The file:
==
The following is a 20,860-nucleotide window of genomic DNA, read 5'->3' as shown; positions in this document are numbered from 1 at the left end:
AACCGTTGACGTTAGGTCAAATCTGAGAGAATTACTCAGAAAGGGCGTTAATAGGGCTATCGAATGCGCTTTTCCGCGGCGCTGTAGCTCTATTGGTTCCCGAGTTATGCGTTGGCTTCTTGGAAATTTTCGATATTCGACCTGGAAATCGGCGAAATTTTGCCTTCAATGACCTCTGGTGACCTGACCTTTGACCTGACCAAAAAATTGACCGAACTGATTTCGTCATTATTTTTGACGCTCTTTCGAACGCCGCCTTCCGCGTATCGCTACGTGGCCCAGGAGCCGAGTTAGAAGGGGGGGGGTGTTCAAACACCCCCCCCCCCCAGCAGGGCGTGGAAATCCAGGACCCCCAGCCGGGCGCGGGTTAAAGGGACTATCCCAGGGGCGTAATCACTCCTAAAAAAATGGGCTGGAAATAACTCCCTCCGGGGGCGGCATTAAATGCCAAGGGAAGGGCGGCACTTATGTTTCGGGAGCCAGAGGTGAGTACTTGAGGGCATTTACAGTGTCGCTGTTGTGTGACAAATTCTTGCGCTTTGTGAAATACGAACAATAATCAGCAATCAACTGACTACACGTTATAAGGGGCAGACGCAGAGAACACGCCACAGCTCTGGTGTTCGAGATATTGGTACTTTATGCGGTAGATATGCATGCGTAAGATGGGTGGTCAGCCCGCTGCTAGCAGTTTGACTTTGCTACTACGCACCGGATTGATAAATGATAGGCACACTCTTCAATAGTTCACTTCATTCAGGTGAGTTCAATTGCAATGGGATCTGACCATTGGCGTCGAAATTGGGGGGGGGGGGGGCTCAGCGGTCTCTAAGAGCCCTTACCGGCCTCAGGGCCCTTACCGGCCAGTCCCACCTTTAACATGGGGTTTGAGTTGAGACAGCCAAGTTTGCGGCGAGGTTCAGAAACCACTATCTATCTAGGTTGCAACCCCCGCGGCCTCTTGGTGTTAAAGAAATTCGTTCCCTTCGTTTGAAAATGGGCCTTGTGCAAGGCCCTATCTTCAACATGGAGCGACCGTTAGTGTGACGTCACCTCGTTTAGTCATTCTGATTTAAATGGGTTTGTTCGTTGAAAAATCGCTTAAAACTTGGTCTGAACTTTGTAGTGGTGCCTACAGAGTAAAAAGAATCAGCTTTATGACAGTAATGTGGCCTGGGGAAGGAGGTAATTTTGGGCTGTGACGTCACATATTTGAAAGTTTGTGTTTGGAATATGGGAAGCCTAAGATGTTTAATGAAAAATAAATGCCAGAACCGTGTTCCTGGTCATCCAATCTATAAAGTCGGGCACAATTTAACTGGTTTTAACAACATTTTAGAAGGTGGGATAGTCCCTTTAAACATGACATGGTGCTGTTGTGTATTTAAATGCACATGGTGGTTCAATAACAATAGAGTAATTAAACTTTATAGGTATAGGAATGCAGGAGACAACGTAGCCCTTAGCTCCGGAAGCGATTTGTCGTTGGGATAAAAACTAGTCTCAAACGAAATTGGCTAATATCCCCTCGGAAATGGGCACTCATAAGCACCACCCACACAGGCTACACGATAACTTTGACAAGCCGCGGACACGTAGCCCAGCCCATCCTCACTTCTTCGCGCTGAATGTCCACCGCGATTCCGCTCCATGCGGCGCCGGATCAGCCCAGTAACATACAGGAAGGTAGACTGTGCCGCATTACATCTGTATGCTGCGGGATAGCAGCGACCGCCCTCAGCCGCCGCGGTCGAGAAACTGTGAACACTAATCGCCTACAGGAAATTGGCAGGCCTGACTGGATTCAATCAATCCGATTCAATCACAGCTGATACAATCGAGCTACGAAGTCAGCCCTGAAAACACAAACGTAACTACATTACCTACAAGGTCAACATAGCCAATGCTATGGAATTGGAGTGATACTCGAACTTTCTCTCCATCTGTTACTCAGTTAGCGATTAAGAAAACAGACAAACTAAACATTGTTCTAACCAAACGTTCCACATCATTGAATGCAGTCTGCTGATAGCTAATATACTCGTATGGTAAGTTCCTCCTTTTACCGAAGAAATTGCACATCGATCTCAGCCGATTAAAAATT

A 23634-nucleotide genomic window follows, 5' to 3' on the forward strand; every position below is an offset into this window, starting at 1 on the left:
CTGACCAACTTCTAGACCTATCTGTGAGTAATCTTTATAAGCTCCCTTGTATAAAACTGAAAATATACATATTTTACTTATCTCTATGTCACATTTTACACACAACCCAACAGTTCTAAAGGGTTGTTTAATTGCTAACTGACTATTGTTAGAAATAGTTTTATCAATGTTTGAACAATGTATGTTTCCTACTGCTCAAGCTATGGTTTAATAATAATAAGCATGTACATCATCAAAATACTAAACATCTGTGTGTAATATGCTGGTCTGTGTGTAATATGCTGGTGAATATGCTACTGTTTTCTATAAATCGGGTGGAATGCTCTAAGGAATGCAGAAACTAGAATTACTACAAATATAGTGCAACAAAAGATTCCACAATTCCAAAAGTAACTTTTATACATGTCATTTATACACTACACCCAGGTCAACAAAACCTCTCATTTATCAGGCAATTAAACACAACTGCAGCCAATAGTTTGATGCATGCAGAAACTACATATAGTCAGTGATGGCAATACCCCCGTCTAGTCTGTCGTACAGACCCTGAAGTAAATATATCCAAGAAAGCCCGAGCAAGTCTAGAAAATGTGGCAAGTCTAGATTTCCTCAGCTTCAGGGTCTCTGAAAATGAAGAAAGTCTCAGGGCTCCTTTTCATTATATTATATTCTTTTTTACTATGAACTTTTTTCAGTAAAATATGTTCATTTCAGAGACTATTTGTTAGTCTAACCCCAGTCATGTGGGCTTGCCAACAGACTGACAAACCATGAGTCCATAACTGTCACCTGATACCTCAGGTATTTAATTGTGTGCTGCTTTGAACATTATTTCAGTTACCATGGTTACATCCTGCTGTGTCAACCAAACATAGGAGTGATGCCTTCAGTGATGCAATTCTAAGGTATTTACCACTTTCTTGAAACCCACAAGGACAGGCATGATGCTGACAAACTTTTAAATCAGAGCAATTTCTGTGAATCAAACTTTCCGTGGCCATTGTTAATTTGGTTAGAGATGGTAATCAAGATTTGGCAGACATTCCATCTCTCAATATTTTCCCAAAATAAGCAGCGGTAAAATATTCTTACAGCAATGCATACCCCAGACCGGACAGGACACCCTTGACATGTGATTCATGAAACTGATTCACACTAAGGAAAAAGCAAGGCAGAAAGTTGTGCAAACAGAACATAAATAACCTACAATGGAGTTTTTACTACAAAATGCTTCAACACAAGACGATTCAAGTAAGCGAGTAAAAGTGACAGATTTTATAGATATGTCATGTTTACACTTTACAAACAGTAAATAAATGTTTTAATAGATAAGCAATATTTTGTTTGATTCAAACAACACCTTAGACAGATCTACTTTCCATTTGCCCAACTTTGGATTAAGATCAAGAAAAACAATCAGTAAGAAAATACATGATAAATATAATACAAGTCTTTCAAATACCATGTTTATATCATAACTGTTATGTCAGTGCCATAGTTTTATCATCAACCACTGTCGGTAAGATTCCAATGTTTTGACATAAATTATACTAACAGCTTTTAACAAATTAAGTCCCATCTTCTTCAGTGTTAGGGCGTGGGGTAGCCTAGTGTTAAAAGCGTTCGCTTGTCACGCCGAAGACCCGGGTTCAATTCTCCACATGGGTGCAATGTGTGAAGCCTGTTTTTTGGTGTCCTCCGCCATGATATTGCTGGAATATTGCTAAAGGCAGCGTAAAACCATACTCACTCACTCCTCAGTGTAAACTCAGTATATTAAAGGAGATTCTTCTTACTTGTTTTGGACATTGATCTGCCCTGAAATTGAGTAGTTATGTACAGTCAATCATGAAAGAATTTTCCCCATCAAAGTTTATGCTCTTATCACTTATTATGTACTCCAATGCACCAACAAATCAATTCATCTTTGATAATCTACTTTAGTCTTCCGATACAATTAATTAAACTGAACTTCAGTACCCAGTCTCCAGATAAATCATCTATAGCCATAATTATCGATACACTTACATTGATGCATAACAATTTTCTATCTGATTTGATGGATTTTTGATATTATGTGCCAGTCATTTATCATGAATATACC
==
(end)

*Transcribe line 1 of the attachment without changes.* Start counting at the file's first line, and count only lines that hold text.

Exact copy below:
The following is a 20,860-nucleotide window of genomic DNA, read 5'->3' as shown; positions in this document are numbered from 1 at the left end: